(Loosely translated as "to succeed by grinding")
|Type||Independent day and boarding school|
|DfE URN||123911 Tables|
|Houses||19 Boarding, 4 Day|
|Former pupils||Old Millfieldians|
The school currently has a roll of 1,200 pupils, of whom 935 are boarders. The school offers a number of academic and sports scholarships, along with a number of bursaries. A charitable trust, the Millfield Foundation, raises money to fund scholarships and bursaries — this is seen as maintaining the 'Millfield mix' — a part of the school's life and ethos, where pupils of all backgrounds benefit from being at school together. The school is a member of the G20 Schools Group and a member of the Headmasters' and Headmistresses' Conference.
The school was founded in 1935 by RJO Meyer (always affectionately referred to at Millfield just as "Boss") in the mansion originally owned by the Clark family, who owned and ran the shoe manufacturer Clarks. Meyer's philosophy was, "...to nurture talent by providing the very best facilities, teaching, coaching and opportunities in which young people can exercise and explore their abilities; and to give awards to those in financial need."
In 1939, the school became one of the first independent schools to become co-educational. Over the years, the school acquired land and houses around the locale, and a result there were many boarding houses within a 10-mile (16-kilometre) radius of the original site; this resulted in boarders living at houses or billets in the outlying villages — being bussed in and out for lessons and meals; over recent years, many of these houses have been sold and the proceeds invested in new on-campus boarding houses.
Millfield is predominantly a boarding school with around 80% of its pupils as boarders. The house system is based on gender and status as a day pupil or boarder. Some houses are mostly for Year 9-11 boarders and a few are exclusively for Sixth Formers. The boarding houses are supervised by house parents and assisted by tutors, who are pupils chosen by their respective years. Each house generally has around 40-50 pupils.
There are fourteen boys' and nine girls' houses; the oldest house is Millfield, which is the original building the school first began operating in. The house opened when the school was established in 1935 and is one of two sixth form boys' boarding houses.
|The Grange||Sixth Form||Boarding|
1 "Senior" denotes Year 9 to Upper Sixth (Year 13); "Sixth Form" denotes Lower and Upper Sixth only.
Millfield's campus house a range of sports facilities. 130 staff sports coaches oversee the different sports on offer, including basketball, golf, hockey (indoor and outdoor), girls' athletics, fencing, modern pentathlon, triathlon, rugby union sevens, squash, cricket, orienteering, archery, horse riding and tennis.
The school's cricket pitch sits within sight of Glastonbury Tor which frames the background; the only full County match held on the pitch was in 1961 when Somerset played Warwickshire. Somerset returned to the school ground in 1975, where they played Gloucestershire in a List-A match in the Benson and Hedges Cup. In 1977, Somerset played their second and final List-A match to date at the ground against Hampshire. The school ground has also held a number of Somerset Second XI matches in the Minor Counties Championship, Second XI Championship and Second XI Trophy, hosting 6 Second XI fixtures in total.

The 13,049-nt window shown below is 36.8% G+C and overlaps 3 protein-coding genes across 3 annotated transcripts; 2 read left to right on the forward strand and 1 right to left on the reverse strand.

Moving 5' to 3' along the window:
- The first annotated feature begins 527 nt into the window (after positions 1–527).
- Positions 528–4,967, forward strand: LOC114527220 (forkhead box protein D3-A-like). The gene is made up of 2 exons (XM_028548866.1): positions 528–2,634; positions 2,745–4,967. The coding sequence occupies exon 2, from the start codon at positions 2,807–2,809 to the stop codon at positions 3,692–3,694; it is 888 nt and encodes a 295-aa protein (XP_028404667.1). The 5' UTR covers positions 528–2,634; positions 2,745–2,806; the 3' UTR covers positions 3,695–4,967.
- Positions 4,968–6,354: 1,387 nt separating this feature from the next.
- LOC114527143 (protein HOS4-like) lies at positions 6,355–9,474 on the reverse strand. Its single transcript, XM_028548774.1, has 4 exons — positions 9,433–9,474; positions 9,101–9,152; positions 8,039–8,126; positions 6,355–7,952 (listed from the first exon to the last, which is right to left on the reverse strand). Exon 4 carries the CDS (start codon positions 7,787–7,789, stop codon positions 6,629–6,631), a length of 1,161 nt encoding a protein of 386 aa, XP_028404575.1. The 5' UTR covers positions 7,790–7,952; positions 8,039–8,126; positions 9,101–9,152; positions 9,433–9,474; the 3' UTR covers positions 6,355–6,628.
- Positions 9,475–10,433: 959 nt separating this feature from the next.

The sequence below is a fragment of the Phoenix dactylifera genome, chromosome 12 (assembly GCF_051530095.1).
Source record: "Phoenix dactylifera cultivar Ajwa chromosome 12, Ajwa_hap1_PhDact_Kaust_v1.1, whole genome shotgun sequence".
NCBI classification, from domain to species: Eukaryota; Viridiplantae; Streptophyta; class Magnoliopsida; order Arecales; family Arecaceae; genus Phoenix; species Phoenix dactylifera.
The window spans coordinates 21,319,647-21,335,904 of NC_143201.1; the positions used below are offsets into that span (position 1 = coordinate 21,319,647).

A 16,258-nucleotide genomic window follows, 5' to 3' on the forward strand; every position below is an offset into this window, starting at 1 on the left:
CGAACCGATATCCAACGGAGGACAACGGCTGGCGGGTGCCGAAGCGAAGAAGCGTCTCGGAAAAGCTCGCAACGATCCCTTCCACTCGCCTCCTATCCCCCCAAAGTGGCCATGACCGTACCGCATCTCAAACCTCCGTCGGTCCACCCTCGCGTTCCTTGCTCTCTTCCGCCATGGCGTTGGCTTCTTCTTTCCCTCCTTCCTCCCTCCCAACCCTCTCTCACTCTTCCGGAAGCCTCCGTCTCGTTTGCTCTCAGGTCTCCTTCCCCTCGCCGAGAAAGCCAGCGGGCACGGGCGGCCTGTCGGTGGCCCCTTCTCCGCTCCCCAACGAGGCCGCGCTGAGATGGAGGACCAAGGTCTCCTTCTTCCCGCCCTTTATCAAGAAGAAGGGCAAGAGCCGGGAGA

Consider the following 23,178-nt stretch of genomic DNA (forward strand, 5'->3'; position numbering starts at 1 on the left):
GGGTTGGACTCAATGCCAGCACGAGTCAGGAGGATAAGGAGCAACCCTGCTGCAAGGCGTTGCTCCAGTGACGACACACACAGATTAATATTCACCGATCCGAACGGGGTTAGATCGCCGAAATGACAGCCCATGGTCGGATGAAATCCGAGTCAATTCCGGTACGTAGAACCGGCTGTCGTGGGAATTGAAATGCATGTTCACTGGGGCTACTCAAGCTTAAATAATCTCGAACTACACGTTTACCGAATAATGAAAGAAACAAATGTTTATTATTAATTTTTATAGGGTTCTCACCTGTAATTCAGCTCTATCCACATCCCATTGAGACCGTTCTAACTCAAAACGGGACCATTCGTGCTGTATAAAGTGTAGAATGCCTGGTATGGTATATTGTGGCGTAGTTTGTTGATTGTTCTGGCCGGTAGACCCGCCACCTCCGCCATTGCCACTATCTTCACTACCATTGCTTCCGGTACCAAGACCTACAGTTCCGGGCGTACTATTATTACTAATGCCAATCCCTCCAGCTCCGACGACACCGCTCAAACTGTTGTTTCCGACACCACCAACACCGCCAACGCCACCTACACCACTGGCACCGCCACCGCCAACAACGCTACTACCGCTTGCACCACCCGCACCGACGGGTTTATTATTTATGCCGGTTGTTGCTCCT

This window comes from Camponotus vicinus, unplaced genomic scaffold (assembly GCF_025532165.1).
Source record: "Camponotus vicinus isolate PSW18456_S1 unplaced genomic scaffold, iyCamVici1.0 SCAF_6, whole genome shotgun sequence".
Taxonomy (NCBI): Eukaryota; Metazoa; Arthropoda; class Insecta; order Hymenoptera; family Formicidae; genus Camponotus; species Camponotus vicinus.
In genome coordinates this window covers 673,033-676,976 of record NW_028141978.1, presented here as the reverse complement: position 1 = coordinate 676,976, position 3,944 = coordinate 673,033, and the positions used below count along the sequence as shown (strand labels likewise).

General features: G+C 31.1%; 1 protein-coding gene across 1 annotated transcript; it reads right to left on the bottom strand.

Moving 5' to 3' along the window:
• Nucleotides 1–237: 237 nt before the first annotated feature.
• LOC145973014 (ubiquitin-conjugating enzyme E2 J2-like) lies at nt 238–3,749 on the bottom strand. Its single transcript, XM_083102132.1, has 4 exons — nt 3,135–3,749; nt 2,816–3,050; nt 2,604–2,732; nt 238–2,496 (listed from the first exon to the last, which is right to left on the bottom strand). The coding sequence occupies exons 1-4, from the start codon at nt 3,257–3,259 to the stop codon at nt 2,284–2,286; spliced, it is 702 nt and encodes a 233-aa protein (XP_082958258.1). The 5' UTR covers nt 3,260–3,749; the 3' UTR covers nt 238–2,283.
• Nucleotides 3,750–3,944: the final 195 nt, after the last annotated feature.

2012 Olympic Games
Millfield appeared in the official London 2012 Pre-Games Training Camp Guide. The Russian swimming team used the school as its training base before the London Olympics, and the Great Britain modern pentathlon squad also used the schools facilities in preparation for the games.
- Art gallery
- Concert hall and recording suites
- Fencing Salle
- Meyer theatre
- Squash courts
- 50 m (Olympic length) swimming pool
- 1935-1971 Jack 'Boss' Meyer
- 1971-1986 Colin Atkinson
- 1986-1990 Brian Gaskell
- 1990-1998 Christopher Martin
- 1998-2008 Peter Johnson
- 2008- Craig Considine
Former pupils of the school are known as Old Millfieldians or OMs.
- "Boss Meyer". Millfield School. Retrieved 2010-11-09.
- Boarding - Millfield
- Boarding Houses
- Day Houses
- "Schools Guide 2012 - Millfield". Tatler. 2012.
- "First-Class Matches played on Millfield School". Cricketarchive.com. 1961-07-29. Retrieved 2011-02-13.
- "List-A Matches played on Millfield School". Cricketarchive.com. Retrieved 2011-02-13.
- "Minor Counties Championship Matches played on Millfield School". Cricketarchive.com. 1984-08-26. Retrieved 2011-02-13.
- "Second XI Championship Matches played on Millfield School". Cricketarchive.com. Retrieved 2011-02-13.
- "Second XI Trophy Matches played on Millfield School". Cricketarchive.com. Retrieved 2011-02-13.
- Training Camps Website
- BBC News
- Millfield School website
- Profile on the Independent Schools Council website
- Millfield School at CricketArchive
- Millfield School at Cricinfo